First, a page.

Dear Sunny: First, there would be no need for any mention of why you left an employer on your resume, but you will need to know how to handle this question during an interview. During the interview be sure to smile, stay positive, and remain focused. Script your answer and practice it in front of a mirror (so you can recognize any non-verbal cues you might be exhibiting) and in front of a family member or friend. The hope is, by practicing your response, that your answer doesn’t seem scripted and allows you to stay focused without veering into a long story that reveals too much information.
To answer the question about why you left your past employer I suggest stating something like this: “As you can see, in the 14 years I spent with the company I thoroughly enjoyed my position, made significant contributions, and played an integral role in the effectiveness of the administrative environment. Recently, however, I felt the company and I stopped sharing the same values of collaboration, teamwork, and cohesion. I, therefore, took the opportunity to reassess my current career goals and seek a position that better emulated the culture and environment that I enjoyed so much—one focused on empowering team members, holding individuals accountable, and fostering close collaboration to drive shared successes. Hence my interest in the opportunity to join your administrative team.”
The point in answering the question is to do so in a way that reinforces the positive aspects of your candidacy, staying away from directly stating anything negative about the company.
Dear Sam: What is the best way to handle the inevitable “why did you leave your last employer” question on an application? I was terminated after being employed for three years. While I have been successful using a networking contact to secure another position—bypassing the requirement to complete an application—I need to pursue a full-time role with a higher hourly wage. – Anonymous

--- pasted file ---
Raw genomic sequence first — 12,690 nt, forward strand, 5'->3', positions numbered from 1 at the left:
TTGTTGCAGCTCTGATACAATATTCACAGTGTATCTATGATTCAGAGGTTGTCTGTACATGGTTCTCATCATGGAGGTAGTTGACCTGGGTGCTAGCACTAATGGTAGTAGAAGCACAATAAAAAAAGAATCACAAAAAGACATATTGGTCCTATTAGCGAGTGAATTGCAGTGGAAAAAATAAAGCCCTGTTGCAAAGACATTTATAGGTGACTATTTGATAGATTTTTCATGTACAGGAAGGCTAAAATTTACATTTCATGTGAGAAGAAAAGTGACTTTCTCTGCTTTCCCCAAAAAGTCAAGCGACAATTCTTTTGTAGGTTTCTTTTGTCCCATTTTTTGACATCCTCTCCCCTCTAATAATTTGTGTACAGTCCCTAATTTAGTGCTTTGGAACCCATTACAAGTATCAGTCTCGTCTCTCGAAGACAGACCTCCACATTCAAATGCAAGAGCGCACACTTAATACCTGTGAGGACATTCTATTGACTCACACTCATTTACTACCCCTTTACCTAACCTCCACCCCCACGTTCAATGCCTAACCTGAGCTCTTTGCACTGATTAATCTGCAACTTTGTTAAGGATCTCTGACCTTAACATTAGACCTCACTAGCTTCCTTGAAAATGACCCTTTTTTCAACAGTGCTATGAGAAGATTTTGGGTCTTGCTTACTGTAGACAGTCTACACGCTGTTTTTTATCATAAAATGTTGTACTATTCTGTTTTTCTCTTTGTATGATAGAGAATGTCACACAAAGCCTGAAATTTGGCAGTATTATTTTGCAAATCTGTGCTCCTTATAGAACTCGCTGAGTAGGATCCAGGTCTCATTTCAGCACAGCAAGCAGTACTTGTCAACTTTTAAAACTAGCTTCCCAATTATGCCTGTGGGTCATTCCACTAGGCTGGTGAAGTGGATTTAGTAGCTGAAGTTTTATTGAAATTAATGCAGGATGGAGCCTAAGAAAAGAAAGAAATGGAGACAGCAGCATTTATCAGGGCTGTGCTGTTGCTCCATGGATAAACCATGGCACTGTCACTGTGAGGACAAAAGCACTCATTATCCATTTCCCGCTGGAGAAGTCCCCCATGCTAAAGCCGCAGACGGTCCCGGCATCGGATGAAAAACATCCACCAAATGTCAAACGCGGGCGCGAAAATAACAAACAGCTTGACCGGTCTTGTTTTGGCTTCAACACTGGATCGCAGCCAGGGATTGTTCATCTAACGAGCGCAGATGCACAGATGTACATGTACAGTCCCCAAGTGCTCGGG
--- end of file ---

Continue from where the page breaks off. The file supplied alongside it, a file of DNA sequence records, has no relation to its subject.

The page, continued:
Dear Anonymous: Explaining why you were fired certainly can be a nerve-wracking experience. I am not sure why you were terminated though. Was it a true “firing” for lack of performance or was it due to a reduction in force or company realignment? Of course, the latter would be much easier to explain, as the reason for your departure would not rest on your shoulders. If you were indeed terminated for lack of performance, the key is to present a brief, positive explanation.
First, script and practice your answer to that question, being sure you don’t sound too rehearsed, but do know your lines well enough to not over-explain the situation. Of course, in your explanation, you will want to avoid making any disparaging remarks about your former employer or supervisor. Instead, focus on what you learned from the situation. Did it teach you in what environment you worked best? Did it teach you how you needed expectations clearly defined by a proactive and communicative supervisor? Can you show strong levels of performance leading up to the timeframe in which your termination was based? None of those explanations point the finger too much at you. Instead, presenting an explanation which essentially says, “Yes, this happened, but this is what I learned, and this is why it will never happen again” is a very respectable way to handle the situation. Remember, most candidates have a skeleton or two in their closets that they will have to explain during the interview process. Don’t let this misstep continue to impact your career. Take charge with a well-crafted explanation, put the experience behind you, and move on to your next role where I am certain you will make it a point to be a strong contributor.